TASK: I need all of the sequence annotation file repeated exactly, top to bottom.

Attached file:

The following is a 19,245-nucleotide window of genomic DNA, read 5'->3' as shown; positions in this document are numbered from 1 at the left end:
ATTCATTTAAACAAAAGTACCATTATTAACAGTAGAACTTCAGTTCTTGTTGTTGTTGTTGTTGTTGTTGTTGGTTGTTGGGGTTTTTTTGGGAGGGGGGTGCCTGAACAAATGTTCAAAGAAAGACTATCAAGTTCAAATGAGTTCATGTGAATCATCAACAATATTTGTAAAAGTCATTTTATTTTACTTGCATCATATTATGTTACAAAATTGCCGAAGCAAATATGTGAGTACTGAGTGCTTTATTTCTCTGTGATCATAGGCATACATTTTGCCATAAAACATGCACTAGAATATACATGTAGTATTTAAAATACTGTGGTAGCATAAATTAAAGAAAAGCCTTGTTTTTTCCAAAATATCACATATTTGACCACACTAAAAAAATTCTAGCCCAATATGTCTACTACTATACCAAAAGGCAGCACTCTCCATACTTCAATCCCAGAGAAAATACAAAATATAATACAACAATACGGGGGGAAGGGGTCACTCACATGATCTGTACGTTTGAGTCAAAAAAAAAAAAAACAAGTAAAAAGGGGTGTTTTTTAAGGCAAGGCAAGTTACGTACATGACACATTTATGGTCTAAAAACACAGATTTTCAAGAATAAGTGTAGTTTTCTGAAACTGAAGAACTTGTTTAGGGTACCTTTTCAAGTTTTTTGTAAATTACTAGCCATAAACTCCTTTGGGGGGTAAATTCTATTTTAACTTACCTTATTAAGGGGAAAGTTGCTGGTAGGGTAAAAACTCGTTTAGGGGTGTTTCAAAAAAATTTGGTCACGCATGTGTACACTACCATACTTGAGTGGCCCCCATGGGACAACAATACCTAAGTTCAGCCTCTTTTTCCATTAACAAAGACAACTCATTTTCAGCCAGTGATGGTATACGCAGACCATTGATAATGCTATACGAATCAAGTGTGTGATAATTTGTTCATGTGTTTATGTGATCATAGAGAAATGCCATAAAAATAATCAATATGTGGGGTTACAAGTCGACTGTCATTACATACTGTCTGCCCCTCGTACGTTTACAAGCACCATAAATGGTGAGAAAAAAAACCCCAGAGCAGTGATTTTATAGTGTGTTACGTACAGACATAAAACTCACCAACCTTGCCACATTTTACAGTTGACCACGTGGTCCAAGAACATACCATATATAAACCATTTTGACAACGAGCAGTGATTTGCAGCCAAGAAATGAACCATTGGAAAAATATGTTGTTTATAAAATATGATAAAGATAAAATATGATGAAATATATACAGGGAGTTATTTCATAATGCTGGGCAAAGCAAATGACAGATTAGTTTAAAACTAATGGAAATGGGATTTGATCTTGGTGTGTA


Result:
The following is a 19,245-nucleotide window of genomic DNA, read 5'->3' as shown; positions in this document are numbered from 1 at the left end:
ATTCATTTAAACAAAAGTACCATTATTAACAGTAGAACTTCAGTTCTTGTTGTTGTTGTTGTTGTTGTTGTTGGTTGTTGGGGTTTTTTTGGGAGGGGGGTGCCTGAACAAATGTTCAAAGAAAGACTATCAAGTTCAAATGAGTTCATGTGAATCATCAACAATATTTGTAAAAGTCATTTTATTTTACTTGCATCATATTATGTTACAAAATTGCCGAAGCAAATATGTGAGTACTGAGTGCTTTATTTCTCTGTGATCATAGGCATACATTTTGCCATAAAACATGCACTAGAATATACATGTAGTATTTAAAATACTGTGGTAGCATAAATTAAAGAAAAGCCTTGTTTTTTCCAAAATATCACATATTTGACCACACTAAAAAAATTCTAGCCCAATATGTCTACTACTATACCAAAAGGCAGCACTCTCCATACTTCAATCCCAGAGAAAATACAAAATATAATACAACAATACGGGGGGAAGGGGTCACTCACATGATCTGTACGTTTGAGTCAAAAAAAAAAAAAACAAGTAAAAAGGGGTGTTTTTTAAGGCAAGGCAAGTTACGTACATGACACATTTATGGTCTAAAAACACAGATTTTCAAGAATAAGTGTAGTTTTCTGAAACTGAAGAACTTGTTTAGGGTACCTTTTCAAGTTTTTTGTAAATTACTAGCCATAAACTCCTTTGGGGGGTAAATTCTATTTTAACTTACCTTATTAAGGGGAAAGTTGCTGGTAGGGTAAAAACTCGTTTAGGGGTGTTTCAAAAAAATTTGGTCACGCATGTGTACACTACCATACTTGAGTGGCCCCCATGGGACAACAATACCTAAGTTCAGCCTCTTTTTCCATTAACAAAGACAACTCATTTTCAGCCAGTGATGGTATACGCAGACCATTGATAATGCTATACGAATCAAGTGTGTGATAATTTGTTCATGTGTTTATGTGATCATAGAGAAATGCCATAAAAATAATCAATATGTGGGGTTACAAGTCGACTGTCATTACATACTGTCTGCCCCTCGTACGTTTACAAGCACCATAAATGGTGAGAAAAAAAACCCCAGAGCAGTGATTTTATAGTGTGTTACGTACAGACATAAAACTCACCAACCTTGCCACATTTTACAGTTGACCACGTGGTCCAAGAACATACCATATATAAACCATTTTGACAACGAGCAGTGATTTGCAGCCAAGAAATGAACCATTGGAAAAATATGTTGTTTATAAAATATGATAAAGATAAAATATGATGAAATATATACAGGGAGTTATTTCATAATGCTGGGCAAAGCAAATGACAGATTAGTTTAAAACTAATGGAAATGGGATTTGATCTTGGTGTGTA